Neonatal deaths in Calabar, Nigeria

Author(s): Asindi AA, Ekanem AD

Abstract

Background: The morbidity and mortality pattern amongst neonates admitted into the University of Calabar Teaching Hospital were reviewed from 1st June 2003 to 30th November 2004.

Results: The major indications for admission for inborn babies were infections (27.4%), jaundice (21%) and low birth weight (LBW) (18.4%). The out born babies were admitted largely for sepsis (26.8%), jaundice (17.7%), tetanus (13.9%) and low birth weight (11.2%). Staphylococcus aureus (61.2%) and unclassified coliforms (21.9%) were the dominant isolates of septicaemia. The overall mortality rate of 19.3% was largely contributed by outborn infants (73.2% of the deaths). In descending order of magnitude, the total of 153 deaths during the period was due to infections (neonatal tetanus 20.9%, septicaemia 19.6%), birth asphyxia 23.3% and LBW 19%. Most of the deaths (70.6%) occurred within the first 7 days of life. Fifty-three (34.6%) of the deaths (most outborn infants) occurred within 24 hours of admission.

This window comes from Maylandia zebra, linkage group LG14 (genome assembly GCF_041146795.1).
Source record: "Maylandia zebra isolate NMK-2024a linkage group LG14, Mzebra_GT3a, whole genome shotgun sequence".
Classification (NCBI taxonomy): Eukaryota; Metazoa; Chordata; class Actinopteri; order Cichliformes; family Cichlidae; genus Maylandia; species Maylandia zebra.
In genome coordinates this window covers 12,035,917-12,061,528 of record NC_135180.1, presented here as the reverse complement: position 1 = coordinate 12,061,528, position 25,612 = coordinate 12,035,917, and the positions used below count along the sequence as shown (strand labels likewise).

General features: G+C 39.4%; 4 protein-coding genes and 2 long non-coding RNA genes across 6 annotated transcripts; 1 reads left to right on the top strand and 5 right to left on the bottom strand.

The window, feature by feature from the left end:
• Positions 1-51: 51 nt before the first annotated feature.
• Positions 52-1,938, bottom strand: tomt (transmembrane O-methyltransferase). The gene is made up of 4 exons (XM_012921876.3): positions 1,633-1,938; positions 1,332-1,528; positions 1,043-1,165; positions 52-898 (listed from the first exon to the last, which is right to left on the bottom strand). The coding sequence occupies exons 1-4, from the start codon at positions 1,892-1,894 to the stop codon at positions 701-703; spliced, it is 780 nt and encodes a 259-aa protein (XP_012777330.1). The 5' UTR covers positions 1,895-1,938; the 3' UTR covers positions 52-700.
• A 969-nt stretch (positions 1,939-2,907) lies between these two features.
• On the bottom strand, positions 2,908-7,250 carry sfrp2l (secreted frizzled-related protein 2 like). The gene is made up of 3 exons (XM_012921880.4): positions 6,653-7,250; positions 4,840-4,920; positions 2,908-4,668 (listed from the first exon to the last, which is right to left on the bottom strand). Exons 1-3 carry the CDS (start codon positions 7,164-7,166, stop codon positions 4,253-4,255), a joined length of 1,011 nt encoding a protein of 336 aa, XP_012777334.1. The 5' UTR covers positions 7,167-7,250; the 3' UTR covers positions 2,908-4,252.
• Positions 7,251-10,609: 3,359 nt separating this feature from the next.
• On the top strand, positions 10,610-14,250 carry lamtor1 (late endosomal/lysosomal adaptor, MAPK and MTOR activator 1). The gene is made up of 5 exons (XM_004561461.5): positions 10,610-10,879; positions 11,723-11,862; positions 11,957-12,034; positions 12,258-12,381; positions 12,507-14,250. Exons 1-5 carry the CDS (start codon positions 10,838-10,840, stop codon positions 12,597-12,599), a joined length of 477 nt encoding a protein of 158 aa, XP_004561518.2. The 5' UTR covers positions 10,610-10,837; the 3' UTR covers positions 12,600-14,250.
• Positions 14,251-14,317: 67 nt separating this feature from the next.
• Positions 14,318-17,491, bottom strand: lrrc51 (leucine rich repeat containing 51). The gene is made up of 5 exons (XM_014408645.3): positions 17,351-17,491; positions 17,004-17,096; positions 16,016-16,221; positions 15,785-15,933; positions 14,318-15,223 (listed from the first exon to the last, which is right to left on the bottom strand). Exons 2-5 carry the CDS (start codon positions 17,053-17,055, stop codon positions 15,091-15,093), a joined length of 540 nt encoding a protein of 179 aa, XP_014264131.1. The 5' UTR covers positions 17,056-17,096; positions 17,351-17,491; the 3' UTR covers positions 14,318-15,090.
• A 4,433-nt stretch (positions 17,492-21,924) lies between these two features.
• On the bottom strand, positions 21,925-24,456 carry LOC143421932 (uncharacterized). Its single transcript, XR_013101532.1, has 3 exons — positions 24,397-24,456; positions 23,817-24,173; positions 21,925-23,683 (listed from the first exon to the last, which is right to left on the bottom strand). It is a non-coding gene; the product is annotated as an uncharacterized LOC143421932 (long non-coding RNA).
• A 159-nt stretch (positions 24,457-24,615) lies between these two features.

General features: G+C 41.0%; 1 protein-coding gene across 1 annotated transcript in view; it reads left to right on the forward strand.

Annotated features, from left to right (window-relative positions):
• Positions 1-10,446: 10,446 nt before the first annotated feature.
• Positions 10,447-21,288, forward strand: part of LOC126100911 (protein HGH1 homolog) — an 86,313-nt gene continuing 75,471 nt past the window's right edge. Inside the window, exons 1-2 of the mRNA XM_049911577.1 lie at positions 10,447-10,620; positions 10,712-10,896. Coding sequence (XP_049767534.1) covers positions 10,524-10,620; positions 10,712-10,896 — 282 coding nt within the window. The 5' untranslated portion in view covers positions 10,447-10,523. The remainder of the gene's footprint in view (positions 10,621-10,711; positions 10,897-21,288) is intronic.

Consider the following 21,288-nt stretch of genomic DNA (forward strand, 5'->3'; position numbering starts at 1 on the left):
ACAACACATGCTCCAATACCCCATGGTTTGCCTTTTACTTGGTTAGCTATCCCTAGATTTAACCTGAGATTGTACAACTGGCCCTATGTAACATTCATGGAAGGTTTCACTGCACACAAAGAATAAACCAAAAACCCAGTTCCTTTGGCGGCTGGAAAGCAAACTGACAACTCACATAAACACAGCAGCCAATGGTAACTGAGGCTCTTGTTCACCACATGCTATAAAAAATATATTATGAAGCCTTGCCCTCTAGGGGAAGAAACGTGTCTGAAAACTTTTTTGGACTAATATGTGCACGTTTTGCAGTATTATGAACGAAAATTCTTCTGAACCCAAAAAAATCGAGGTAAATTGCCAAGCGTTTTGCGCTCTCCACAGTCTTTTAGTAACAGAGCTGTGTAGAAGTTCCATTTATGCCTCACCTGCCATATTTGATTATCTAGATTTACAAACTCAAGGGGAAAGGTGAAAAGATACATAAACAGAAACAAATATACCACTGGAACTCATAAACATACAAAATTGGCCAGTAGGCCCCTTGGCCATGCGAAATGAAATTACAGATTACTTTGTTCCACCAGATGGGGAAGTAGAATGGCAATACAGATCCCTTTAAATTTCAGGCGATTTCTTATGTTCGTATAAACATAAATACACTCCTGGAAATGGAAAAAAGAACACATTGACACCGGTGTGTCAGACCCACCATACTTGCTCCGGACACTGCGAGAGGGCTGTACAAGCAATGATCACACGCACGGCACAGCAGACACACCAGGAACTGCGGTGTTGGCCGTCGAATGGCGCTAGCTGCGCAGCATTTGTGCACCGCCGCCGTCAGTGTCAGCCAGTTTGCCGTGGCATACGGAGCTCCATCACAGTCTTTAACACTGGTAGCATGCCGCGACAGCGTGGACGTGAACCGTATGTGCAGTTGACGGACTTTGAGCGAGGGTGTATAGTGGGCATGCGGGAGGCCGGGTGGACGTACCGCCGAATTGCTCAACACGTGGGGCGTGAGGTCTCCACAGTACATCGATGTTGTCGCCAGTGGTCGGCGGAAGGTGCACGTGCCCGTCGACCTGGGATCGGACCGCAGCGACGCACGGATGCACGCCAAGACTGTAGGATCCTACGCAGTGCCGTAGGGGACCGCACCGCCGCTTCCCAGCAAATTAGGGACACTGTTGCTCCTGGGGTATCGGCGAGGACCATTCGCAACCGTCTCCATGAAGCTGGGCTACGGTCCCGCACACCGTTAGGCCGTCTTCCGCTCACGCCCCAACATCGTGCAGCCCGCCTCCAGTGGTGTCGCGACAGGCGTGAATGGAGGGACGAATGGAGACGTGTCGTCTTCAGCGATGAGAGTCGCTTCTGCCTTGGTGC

Conclusion: Nigerian government needs to improve funding of the health sector in order to reduce neonatal wastage. Training and retraining of traditional birth attendants is inevitable. More effort should be made towards improving coverage rate of tetanus toxoid among women of childbearing age.

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